So back in the car park, a year on, I have all of that in my head. Returning to work after my sabbatical has not been without its challenges, my subconscious seems keen to cling to the fact that I’m back in an environment where I melted down. It’s well intentioned with its occasional prompting – “hey, this is a bad place for you, I remember what happened, I’m going to stimulate some chemicals for you to encourage you to get the fuck out” – but not terribly helpful. I understand the theory of it all but unpicking it in practice – rewiring it – is hard. And this particular car park, outside of the particular meeting room I’m about to go into, is a major crime scene to revisit. If I wasn’t back on beta blockers I imagine I’d be accelerating hard back down the A5 right about now.
I have a playlist that I use for my commute to work. It is, imaginatively, called “car”. Admittedly that isn’t as strong as my Motown playlist – “Good Lordy, It’s Berry Gordy” – but on a par with most of my naming conventions (for example: “new” for, er, new stuff). It was on whilst I sat in the car thinking about the upcoming meeting, set as it usually was to play on shuffle. Sometimes life chucks you a rubbish metaphor about trying to park between the lines whilst you’re wondering where you fit in and sometimes it throws you a bone. Po’ Girl’s glorious reflection on enjoying life’s journey – because that’s the only point to it all – “Take The Long Way” shuffled its way on to the car stereo.
This song was always on the list for inclusion in the 42. I didn’t necessarily expect that this odd tale of mid life crisis would be my route into it but there it is. In some respects it might have been more obvious to pick a moment in my life that was so perfect that it stopped me in my tracks; a moment in which it’s almost easy to understand that this is a moment and that’s probably all that life is, a succession of moments. The sun setting over the ocean in Lanzarote. My wife appearing at the end of the aisle on our wedding day. Sitting holding my new born daughter in the hospital. First kiss. Playing live music. Sex. Any of those would be easy to isolate as moments in which it feels like you can express what life is about. But you don’t get that many of those. What you get are a few of those and, in between, long, long stretches of sitting in car parks – metaphorically, not literally. Unless, of course, you’re a car park attendant.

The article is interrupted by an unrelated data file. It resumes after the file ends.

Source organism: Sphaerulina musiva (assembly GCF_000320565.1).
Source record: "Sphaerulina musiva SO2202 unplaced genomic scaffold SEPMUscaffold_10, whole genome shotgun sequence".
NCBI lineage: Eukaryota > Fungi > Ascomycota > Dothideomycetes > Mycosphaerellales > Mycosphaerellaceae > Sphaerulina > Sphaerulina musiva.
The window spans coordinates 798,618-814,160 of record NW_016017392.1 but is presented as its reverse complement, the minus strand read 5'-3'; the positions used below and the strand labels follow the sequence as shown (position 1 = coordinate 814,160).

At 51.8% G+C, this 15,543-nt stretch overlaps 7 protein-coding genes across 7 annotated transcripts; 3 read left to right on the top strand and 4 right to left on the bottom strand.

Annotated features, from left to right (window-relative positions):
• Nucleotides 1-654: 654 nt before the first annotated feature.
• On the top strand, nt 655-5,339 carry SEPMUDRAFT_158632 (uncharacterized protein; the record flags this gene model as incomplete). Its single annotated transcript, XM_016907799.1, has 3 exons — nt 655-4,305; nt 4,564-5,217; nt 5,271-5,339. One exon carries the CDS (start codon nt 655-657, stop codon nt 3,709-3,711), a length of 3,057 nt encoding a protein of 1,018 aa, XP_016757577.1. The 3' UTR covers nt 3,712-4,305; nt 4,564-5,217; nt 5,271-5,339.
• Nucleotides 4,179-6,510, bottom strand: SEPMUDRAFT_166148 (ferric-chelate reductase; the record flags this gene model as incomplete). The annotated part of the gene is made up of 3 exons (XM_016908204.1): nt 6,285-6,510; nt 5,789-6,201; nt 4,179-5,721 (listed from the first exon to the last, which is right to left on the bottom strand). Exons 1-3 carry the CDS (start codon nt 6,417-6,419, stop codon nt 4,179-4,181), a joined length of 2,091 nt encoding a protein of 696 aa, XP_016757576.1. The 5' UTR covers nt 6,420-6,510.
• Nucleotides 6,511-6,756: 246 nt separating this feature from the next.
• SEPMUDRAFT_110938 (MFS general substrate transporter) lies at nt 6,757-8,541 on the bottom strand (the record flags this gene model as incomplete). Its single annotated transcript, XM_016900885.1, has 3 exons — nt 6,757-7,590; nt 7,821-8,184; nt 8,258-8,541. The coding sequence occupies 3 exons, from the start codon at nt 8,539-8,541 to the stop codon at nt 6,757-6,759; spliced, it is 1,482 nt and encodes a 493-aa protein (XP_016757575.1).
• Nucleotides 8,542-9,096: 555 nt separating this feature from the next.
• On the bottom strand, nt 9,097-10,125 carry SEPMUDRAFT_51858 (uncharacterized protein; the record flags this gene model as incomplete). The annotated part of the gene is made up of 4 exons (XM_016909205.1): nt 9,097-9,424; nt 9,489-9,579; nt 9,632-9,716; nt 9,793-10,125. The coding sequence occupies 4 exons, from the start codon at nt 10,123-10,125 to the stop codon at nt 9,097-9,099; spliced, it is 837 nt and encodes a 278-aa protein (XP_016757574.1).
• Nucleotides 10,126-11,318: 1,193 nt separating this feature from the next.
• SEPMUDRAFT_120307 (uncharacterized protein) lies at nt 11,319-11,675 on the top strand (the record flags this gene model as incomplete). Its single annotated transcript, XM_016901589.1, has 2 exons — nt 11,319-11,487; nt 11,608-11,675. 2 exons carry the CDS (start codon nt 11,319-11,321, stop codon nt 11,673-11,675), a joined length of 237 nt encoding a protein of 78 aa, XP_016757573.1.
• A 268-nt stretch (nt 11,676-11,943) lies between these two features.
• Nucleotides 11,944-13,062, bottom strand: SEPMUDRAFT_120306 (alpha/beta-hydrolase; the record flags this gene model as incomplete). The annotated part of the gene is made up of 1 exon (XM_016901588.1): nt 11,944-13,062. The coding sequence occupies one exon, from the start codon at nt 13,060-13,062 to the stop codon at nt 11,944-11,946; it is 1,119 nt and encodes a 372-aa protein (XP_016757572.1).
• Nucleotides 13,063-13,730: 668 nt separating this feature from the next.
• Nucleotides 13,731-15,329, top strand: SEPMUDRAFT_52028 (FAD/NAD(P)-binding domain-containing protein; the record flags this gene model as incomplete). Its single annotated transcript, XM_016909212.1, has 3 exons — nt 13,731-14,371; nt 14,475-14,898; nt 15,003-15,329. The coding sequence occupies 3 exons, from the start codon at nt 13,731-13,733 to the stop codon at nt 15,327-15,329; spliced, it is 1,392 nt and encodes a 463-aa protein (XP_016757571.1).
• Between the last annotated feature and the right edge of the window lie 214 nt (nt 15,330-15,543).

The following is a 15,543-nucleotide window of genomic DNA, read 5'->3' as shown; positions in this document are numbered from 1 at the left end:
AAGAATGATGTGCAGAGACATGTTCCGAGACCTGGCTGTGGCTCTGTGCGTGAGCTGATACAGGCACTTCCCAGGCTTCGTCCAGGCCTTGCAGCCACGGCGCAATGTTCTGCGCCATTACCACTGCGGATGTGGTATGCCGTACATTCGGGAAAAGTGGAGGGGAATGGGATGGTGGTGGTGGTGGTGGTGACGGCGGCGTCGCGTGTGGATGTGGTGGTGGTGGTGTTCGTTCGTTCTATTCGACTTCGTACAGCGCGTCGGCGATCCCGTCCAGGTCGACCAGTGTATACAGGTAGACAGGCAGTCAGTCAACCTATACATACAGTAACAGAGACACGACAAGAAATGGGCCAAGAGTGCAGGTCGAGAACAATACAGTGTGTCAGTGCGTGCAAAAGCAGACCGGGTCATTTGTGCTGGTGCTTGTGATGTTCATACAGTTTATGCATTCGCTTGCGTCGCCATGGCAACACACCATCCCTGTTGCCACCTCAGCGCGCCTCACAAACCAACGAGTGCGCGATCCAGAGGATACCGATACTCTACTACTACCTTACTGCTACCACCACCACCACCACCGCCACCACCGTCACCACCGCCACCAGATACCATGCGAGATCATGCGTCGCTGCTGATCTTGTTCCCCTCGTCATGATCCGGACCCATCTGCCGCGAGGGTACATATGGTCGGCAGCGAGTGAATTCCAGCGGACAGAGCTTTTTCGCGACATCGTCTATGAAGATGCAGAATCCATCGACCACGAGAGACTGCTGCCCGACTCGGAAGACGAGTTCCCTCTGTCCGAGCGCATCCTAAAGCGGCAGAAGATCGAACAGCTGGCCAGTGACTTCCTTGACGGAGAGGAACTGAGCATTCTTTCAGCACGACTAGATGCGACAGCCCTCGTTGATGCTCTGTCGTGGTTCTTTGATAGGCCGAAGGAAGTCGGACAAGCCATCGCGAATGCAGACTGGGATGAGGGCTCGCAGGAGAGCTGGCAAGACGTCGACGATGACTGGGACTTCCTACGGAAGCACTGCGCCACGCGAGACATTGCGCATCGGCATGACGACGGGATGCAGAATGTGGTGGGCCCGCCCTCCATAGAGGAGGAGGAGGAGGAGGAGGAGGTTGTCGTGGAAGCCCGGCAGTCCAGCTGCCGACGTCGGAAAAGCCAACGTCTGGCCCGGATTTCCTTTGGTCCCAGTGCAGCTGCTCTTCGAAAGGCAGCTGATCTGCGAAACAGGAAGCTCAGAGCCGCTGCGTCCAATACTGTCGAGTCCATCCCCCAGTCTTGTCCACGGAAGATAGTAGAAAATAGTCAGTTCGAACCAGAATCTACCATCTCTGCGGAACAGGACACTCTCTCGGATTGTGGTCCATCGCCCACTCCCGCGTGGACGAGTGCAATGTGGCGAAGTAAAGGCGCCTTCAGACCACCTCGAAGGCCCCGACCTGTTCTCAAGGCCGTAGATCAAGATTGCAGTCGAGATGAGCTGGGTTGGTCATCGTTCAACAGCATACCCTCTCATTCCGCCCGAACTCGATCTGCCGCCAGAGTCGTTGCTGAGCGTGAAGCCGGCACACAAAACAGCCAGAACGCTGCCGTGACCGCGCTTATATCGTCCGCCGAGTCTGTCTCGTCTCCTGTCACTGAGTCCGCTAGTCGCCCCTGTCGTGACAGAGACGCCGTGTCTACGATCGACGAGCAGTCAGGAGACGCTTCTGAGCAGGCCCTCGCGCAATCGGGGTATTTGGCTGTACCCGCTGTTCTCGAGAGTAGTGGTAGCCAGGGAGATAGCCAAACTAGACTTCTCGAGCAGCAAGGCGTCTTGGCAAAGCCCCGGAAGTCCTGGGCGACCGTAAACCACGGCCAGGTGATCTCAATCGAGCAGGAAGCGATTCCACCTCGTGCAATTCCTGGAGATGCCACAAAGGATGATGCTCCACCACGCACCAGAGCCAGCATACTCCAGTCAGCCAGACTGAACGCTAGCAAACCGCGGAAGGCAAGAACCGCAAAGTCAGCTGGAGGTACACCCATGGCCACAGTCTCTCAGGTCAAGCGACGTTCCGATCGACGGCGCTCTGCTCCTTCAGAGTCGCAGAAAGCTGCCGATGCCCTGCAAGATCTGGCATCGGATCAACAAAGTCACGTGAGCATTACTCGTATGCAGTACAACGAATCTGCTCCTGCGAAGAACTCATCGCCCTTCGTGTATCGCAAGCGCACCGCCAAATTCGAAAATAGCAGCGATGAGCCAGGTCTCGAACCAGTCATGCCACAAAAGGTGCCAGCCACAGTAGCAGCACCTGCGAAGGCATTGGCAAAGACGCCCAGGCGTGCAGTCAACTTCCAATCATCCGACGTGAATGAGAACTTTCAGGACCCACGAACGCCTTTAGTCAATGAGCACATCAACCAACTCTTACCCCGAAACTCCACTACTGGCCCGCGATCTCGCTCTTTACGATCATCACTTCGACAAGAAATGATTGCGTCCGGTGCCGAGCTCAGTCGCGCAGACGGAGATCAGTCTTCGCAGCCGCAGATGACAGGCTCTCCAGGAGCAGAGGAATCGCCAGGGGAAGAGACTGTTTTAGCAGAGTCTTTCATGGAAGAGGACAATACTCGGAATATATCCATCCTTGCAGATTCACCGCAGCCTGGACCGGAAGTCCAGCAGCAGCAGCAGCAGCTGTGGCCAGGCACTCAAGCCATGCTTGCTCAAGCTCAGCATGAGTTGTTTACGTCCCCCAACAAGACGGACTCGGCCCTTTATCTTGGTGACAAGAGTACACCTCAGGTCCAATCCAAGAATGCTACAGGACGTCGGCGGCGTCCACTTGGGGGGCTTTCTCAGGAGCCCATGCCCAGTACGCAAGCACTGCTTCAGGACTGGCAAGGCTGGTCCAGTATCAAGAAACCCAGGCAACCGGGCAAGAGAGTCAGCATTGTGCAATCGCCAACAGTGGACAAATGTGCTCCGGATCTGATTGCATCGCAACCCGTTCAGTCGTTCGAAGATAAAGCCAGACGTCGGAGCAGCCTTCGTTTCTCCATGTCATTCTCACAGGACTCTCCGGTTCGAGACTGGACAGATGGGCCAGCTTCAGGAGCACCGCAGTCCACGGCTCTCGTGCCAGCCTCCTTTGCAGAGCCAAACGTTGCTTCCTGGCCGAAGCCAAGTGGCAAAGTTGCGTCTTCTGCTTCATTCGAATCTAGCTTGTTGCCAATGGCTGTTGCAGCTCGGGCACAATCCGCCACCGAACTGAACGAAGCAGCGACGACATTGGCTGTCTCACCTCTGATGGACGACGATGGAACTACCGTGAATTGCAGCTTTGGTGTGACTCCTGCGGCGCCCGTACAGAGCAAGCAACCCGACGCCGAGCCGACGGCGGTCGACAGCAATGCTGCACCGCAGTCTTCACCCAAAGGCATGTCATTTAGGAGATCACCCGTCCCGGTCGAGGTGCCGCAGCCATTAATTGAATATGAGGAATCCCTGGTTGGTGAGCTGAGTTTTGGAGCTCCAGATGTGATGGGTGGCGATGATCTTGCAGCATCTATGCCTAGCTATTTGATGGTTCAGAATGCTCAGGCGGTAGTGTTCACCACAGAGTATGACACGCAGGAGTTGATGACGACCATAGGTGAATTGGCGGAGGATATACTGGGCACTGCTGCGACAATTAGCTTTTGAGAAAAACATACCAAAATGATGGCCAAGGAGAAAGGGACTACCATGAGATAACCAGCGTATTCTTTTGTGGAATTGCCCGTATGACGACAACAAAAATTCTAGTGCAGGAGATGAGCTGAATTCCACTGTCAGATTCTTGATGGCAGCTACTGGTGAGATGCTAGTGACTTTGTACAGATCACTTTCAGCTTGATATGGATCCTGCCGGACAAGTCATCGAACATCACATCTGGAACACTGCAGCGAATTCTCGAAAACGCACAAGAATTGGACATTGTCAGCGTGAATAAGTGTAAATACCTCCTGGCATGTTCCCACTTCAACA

So it has to be on the list because I utterly adore it, I adore the melody, I adore the vaguely incongruous mix of country and folk and hip hop, but most of all I adore the sentiment. That reminder to be mindful, to savour experience – the journey and not the destination – and that life is not something you’re working towards, it’s something you’re doing. Right now. To steal wholesale from Annie Dillard: how we spend our days is how we spend our lives. All of that time sat in a car park, sat in a meeting room, is life.
It would be too neat and tidy if I told you that in that moment I understood everything I wanted to do with my life. If it was a film I’d have probably driven off, or better still, walked off, casually chucking the keys to a car that wasn’t mine over my shoulder. Maybe deliberately leaving the car parked across the lines first: you see what I did there ? But I don’t (sadly) live in an Aaron Sorkin drama and whilst walking off into a Milton Keynes sunrise might have been glorious for a while it would have been swiftly followed by a dawning realisation that I got responsibilities now.
It was enough, for now, that it reminded me to be present. It was enough that it got me back into that meeting room and got me through that meeting without gasping for air. Right now there are days when that is enough: that is a good day. That won’t always be enough because, how we spend our days and all that, but right now it is.